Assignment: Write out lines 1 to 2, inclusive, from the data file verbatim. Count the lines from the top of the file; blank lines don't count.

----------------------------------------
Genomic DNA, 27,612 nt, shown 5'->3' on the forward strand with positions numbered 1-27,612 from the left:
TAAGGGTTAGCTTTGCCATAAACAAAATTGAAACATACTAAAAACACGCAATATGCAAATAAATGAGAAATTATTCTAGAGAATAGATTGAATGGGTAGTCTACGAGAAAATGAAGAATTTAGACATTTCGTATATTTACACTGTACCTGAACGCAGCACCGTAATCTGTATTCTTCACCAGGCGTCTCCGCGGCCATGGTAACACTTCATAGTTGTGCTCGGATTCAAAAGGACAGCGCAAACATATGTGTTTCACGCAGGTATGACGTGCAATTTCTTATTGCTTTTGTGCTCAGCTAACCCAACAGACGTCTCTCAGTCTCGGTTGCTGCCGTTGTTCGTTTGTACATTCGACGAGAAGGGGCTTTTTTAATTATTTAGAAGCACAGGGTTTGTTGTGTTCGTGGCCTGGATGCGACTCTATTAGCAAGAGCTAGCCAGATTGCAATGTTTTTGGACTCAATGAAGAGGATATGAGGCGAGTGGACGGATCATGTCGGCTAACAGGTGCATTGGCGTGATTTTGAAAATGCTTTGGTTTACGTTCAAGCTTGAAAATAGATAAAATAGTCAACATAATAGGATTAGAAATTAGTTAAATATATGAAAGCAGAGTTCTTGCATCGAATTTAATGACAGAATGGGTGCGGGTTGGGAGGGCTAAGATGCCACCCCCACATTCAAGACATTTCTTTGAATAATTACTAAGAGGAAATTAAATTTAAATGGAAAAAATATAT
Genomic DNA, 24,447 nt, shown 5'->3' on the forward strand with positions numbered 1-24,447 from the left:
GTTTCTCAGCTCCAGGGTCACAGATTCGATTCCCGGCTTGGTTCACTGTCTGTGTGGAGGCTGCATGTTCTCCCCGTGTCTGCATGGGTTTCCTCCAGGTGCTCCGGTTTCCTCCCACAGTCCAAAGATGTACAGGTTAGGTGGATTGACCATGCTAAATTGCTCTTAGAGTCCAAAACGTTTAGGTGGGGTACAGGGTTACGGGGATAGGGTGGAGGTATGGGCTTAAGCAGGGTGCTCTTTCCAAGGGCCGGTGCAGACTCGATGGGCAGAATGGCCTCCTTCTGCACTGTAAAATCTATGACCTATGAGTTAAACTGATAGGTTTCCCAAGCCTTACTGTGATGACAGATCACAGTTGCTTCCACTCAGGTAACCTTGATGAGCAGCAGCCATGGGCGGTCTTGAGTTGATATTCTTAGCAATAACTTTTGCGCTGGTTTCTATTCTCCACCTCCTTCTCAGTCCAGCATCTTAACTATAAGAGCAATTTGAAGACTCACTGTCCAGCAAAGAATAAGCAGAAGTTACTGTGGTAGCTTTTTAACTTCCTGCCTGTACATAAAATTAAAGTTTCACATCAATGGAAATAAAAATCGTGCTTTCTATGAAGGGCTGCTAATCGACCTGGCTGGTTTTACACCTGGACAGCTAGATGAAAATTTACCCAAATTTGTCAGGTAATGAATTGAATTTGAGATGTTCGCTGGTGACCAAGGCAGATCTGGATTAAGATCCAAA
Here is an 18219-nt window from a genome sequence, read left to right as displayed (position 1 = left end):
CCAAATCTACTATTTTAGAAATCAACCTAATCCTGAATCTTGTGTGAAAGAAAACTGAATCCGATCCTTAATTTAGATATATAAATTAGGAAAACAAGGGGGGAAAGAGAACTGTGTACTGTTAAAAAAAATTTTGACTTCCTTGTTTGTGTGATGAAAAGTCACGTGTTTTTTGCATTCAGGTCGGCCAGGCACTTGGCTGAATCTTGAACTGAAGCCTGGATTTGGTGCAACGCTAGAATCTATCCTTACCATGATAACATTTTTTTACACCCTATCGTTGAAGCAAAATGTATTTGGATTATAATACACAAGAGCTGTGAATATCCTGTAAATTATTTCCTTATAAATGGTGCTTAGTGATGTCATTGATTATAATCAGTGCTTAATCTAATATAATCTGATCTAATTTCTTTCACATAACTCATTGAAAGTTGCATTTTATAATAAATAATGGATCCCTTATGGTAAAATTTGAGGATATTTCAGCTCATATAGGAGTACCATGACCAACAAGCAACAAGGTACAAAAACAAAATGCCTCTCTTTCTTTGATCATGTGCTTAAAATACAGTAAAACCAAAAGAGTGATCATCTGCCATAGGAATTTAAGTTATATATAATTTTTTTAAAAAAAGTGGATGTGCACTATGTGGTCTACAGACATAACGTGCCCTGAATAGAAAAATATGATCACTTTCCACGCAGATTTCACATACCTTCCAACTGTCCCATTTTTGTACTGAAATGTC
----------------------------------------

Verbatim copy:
Genomic DNA, 27,612 nt, shown 5'->3' on the forward strand with positions numbered 1-27,612 from the left:
TAAGGGTTAGCTTTGCCATAAACAAAATTGAAACATACTAAAAACACGCAATATGCAAATAAATGAGAAATTATTCTAGAGAATAGATTGAATGGGTAGTCTACGAGAAAATGAAGAATTTAGACATTTCGTATATTTACACTGTACCTGAACGCAGCACCGTAATCTGTATTCTTCACCAGGCGTCTCCGCGGCCATGGTAACACTTCATAGTTGTGCTCGGATTCAAAAGGACAGCGCAAACATATGTGTTTCACGCAGGTATGACGTGCAATTTCTTATTGCTTTTGTGCTCAGCTAACCCAACAGACGTCTCTCAGTCTCGGTTGCTGCCGTTGTTCGTTTGTACATTCGACGAGAAGGGGCTTTTTTAATTATTTAGAAGCACAGGGTTTGTTGTGTTCGTGGCCTGGATGCGACTCTATTAGCAAGAGCTAGCCAGATTGCAATGTTTTTGGACTCAATGAAGAGGATATGAGGCGAGTGGACGGATCATGTCGGCTAACAGGTGCATTGGCGTGATTTTGAAAATGCTTTGGTTTACGTTCAAGCTTGAAAATAGATAAAATAGTCAACATAATAGGATTAGAAATTAGTTAAATATATGAAAGCAGAGTTCTTGCATCGAATTTAATGACAGAATGGGTGCGGGTTGGGAGGGCTAAGATGCCACCCCCACATTCAAGACATTTCTTTGAATAATTACTAAGAGGAAATTAAATTTAAATGGAAAAAATATAT